Once you’re done cooking it, you can cool it on the stove, but once it gets down under 150° (to be on the safe side), get it into the fridge to cool it off from there as quickly as possible. (It’s actually GOOD to cool it outside the fridge for awhile, so you don’t put something hot into the fridge, where it might warm other food and start spoilage.) Tip: add ice cubes to the chili to speed the cooling. You can always cook off the extra water when you reheat it. (Some will cook off whether you want it to or not. 😉 )
Here’s a good time to check your fridge temperature. (If you don’t have a thermometer in your fridge, get one and leave it there — and check it regularly.) Given what bacteria like, you want to keep your fridge under 40° at ALL TIMES. (I keep mine around 33° – 34° — just above freezing.) Another tip: Keep your fridge as FULL as possible. This lessens the amount of air exchanged each time you open the door, allowing it to cool off faster when you close it. (Bonus: this saves electricity, too.) Don’t want or need a lot of food in your fridge? Keep some CLEAN, empty, capped containers in there. (Milk jugs, ice cream tubs, 2-liter bottles… use your imagination.
Oh — and as for the other “2,” two days is a pretty safe time to keep something in the fridge (as long as it was fresh when you put it in there). Depending on the level of preservatives (salt, citric acid, vinegar…) present and the fridge temperature, it can keep considerably longer — and possibly shorter if all prudent sanitation practices haven’t been followed. No matter HOW little time you’ve had something in there, it’s ALWAYS a good idea to pay attention to the look, smell, and texture (slimy. ) of something before eating it or serving it to others.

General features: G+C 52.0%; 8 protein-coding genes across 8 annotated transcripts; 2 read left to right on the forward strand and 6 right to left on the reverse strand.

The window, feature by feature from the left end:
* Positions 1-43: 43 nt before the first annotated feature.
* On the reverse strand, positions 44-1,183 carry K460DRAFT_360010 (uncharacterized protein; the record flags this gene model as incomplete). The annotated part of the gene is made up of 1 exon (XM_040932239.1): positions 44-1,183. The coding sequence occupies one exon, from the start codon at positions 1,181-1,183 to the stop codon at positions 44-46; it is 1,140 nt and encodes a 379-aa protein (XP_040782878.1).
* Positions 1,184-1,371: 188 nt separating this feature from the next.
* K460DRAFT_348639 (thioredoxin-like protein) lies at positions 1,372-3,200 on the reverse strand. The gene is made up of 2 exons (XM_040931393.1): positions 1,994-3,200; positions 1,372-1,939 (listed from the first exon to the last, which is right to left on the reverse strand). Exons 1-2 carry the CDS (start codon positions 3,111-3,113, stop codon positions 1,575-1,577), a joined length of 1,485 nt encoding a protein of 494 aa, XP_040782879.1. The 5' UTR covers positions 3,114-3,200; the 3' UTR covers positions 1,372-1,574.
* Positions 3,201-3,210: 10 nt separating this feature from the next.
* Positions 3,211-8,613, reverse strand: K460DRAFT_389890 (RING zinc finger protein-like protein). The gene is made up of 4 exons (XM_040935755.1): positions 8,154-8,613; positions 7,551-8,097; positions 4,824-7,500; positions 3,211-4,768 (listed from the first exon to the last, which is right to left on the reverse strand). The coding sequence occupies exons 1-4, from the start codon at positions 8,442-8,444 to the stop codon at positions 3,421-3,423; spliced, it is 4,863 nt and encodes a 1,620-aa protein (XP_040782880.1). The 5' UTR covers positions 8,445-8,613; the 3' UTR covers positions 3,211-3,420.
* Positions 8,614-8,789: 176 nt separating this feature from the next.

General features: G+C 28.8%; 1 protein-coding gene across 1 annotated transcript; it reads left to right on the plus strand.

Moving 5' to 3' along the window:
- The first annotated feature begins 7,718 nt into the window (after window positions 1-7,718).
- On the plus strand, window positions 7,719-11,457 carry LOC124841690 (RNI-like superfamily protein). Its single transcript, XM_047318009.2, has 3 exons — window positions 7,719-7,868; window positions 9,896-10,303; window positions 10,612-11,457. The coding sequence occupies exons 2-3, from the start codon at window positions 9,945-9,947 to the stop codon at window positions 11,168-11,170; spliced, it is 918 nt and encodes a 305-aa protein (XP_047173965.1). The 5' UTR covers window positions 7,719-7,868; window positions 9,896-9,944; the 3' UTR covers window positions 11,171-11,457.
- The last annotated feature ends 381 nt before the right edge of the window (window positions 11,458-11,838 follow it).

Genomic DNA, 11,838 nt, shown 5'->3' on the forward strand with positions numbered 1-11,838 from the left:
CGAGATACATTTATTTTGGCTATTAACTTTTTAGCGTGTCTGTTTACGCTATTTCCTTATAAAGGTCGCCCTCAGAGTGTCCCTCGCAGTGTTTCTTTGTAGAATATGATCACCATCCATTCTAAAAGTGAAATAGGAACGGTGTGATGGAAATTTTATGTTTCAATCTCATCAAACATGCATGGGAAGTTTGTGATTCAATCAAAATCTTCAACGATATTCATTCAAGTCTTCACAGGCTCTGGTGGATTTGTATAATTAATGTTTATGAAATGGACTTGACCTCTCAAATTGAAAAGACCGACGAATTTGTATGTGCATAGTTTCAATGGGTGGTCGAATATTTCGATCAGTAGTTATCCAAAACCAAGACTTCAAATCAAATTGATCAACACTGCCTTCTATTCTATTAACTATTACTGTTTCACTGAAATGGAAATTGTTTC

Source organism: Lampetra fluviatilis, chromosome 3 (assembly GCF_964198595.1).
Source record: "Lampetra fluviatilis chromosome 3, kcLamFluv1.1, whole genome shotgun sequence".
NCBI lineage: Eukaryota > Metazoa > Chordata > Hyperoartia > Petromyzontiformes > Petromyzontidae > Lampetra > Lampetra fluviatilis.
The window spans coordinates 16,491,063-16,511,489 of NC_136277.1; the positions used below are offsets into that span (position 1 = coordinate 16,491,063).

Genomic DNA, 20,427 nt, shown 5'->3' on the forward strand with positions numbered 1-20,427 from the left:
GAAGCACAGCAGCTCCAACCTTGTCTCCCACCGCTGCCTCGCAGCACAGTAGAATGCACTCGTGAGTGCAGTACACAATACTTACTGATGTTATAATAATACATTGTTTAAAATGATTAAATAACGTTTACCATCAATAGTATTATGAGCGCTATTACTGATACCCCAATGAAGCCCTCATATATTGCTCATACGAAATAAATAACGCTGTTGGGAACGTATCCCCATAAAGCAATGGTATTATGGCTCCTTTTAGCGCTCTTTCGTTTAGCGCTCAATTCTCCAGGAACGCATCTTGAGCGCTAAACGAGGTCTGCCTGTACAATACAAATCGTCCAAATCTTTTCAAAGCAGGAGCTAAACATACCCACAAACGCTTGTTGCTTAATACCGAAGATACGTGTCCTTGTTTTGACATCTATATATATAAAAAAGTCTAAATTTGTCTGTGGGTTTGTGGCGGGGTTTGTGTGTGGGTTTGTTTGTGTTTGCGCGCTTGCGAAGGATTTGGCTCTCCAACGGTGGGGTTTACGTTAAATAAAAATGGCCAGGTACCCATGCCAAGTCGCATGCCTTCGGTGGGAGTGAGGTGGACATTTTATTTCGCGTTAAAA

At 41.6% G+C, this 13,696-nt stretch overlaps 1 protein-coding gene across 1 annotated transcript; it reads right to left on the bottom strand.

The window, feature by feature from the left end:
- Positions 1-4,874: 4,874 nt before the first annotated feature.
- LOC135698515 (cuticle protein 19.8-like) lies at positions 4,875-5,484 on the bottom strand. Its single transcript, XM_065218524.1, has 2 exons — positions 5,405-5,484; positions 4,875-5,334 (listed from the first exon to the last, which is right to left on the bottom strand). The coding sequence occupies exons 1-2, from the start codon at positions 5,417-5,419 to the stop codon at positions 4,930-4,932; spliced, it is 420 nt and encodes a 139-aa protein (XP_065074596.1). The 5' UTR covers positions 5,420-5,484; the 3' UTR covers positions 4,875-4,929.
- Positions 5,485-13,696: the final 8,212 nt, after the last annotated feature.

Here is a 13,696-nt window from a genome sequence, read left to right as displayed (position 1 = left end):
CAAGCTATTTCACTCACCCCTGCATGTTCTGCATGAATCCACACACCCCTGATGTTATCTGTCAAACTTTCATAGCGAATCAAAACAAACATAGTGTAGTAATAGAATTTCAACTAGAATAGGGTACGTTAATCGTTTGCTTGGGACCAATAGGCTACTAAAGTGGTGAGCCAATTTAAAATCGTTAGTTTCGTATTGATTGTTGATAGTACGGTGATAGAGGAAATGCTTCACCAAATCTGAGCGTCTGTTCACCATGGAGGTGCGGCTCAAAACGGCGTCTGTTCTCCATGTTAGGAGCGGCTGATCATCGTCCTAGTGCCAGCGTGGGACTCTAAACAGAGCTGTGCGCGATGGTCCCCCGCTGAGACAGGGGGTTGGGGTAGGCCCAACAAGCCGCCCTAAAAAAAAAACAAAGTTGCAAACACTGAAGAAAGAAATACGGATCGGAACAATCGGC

To your good health…

I had a 6 lb, 6 oz can of whole tomatoes on the shelf and about 4 lbs of stew meat in the freezer I wanted to use for a big batch of chili. I found this recipe and decided to follow it as closely as possible with what I had on hand. Besides the difference in tomato products, I had only some mild yellow onions and used dry beans, but otherwise stuck to the ingredients listed and followed the ratios and cooking technique closely.

It’s been simmering for about an hour, now and, even with the changes I made, it tastes really good. I’ve been cooking long enough to know that the changes I made did NOT improve the results. I can hardly wait to try it again, just the way it’s shown. Many people throw a little bit of everything in the pantry into their chili — and a lot of it is unnecessary (and sometimes downright detrimental). I’m a big fan of simplicity; if you use the right ingredients in the right ratios, simple dishes can be simply fantastic. Thank you very much for sharing!

Hi there, can this recipe be used without the beans? Thank you.